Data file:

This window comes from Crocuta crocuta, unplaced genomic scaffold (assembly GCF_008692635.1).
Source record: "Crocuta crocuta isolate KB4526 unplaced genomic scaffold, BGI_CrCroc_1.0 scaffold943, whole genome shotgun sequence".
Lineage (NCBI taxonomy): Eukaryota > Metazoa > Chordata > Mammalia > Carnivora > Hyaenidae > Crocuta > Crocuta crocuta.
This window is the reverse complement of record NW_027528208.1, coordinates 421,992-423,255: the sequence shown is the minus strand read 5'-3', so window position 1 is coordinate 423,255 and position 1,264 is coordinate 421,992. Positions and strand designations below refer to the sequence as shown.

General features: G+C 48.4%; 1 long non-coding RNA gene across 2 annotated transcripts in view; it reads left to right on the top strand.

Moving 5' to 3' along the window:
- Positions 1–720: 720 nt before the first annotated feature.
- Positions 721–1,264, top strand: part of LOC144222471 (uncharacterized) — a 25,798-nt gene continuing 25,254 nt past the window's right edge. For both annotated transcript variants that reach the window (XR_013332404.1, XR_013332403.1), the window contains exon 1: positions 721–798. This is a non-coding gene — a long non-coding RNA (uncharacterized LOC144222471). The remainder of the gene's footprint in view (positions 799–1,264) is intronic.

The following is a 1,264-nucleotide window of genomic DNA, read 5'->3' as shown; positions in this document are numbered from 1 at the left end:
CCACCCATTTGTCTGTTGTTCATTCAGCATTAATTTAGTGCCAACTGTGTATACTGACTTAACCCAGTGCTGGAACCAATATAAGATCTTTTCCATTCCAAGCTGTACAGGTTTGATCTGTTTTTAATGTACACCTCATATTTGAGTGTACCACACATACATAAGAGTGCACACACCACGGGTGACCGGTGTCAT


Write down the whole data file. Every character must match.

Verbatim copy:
This window comes from Crocuta crocuta, unplaced genomic scaffold (assembly GCF_008692635.1).
Source record: "Crocuta crocuta isolate KB4526 unplaced genomic scaffold, BGI_CrCroc_1.0 scaffold943, whole genome shotgun sequence".
Lineage (NCBI taxonomy): Eukaryota > Metazoa > Chordata > Mammalia > Carnivora > Hyaenidae > Crocuta > Crocuta crocuta.
This window is the reverse complement of record NW_027528208.1, coordinates 421,992-423,255: the sequence shown is the minus strand read 5'-3', so window position 1 is coordinate 423,255 and position 1,264 is coordinate 421,992. Positions and strand designations below refer to the sequence as shown.

General features: G+C 48.4%; 1 long non-coding RNA gene across 2 annotated transcripts in view; it reads left to right on the top strand.

Moving 5' to 3' along the window:
- Positions 1–720: 720 nt before the first annotated feature.
- Positions 721–1,264, top strand: part of LOC144222471 (uncharacterized) — a 25,798-nt gene continuing 25,254 nt past the window's right edge. For both annotated transcript variants that reach the window (XR_013332404.1, XR_013332403.1), the window contains exon 1: positions 721–798. This is a non-coding gene — a long non-coding RNA (uncharacterized LOC144222471). The remainder of the gene's footprint in view (positions 799–1,264) is intronic.

The following is a 1,264-nucleotide window of genomic DNA, read 5'->3' as shown; positions in this document are numbered from 1 at the left end:
CCACCCATTTGTCTGTTGTTCATTCAGCATTAATTTAGTGCCAACTGTGTATACTGACTTAACCCAGTGCTGGAACCAATATAAGATCTTTTCCATTCCAAGCTGTACAGGTTTGATCTGTTTTTAATGTACACCTCATATTTGAGTGTACCACACATACATAAGAGTGCACACACCACGGGTGACCGGTGTCAT